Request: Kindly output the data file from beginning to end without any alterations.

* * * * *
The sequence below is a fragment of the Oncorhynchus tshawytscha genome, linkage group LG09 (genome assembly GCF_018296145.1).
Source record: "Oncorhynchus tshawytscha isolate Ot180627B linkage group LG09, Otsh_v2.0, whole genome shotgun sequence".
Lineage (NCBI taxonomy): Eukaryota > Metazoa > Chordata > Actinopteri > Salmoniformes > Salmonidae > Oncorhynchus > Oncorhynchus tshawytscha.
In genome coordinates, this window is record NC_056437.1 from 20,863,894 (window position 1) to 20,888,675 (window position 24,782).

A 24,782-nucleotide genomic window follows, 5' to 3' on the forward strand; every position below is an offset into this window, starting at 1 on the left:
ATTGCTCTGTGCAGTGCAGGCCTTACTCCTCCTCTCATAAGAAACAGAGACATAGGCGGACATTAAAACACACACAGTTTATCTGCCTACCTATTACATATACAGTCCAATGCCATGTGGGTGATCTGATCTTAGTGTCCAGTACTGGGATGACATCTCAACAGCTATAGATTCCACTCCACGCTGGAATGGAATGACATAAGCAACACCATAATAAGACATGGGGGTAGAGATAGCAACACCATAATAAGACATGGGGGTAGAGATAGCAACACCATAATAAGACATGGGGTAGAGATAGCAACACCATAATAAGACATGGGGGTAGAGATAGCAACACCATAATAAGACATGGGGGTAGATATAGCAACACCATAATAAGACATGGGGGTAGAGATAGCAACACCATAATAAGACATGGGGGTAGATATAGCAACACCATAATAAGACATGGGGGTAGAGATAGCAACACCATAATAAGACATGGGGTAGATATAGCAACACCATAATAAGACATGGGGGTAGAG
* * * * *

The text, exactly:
The sequence below is a fragment of the Oncorhynchus tshawytscha genome, linkage group LG09 (genome assembly GCF_018296145.1).
Source record: "Oncorhynchus tshawytscha isolate Ot180627B linkage group LG09, Otsh_v2.0, whole genome shotgun sequence".
Lineage (NCBI taxonomy): Eukaryota > Metazoa > Chordata > Actinopteri > Salmoniformes > Salmonidae > Oncorhynchus > Oncorhynchus tshawytscha.
In genome coordinates, this window is record NC_056437.1 from 20,863,894 (window position 1) to 20,888,675 (window position 24,782).

A 24,782-nucleotide genomic window follows, 5' to 3' on the forward strand; every position below is an offset into this window, starting at 1 on the left:
ATTGCTCTGTGCAGTGCAGGCCTTACTCCTCCTCTCATAAGAAACAGAGACATAGGCGGACATTAAAACACACACAGTTTATCTGCCTACCTATTACATATACAGTCCAATGCCATGTGGGTGATCTGATCTTAGTGTCCAGTACTGGGATGACATCTCAACAGCTATAGATTCCACTCCACGCTGGAATGGAATGACATAAGCAACACCATAATAAGACATGGGGGTAGAGATAGCAACACCATAATAAGACATGGGGGTAGAGATAGCAACACCATAATAAGACATGGGGTAGAGATAGCAACACCATAATAAGACATGGGGGTAGAGATAGCAACACCATAATAAGACATGGGGGTAGATATAGCAACACCATAATAAGACATGGGGGTAGAGATAGCAACACCATAATAAGACATGGGGGTAGATATAGCAACACCATAATAAGACATGGGGGTAGAGATAGCAACACCATAATAAGACATGGGGTAGATATAGCAACACCATAATAAGACATGGGGGTAGAG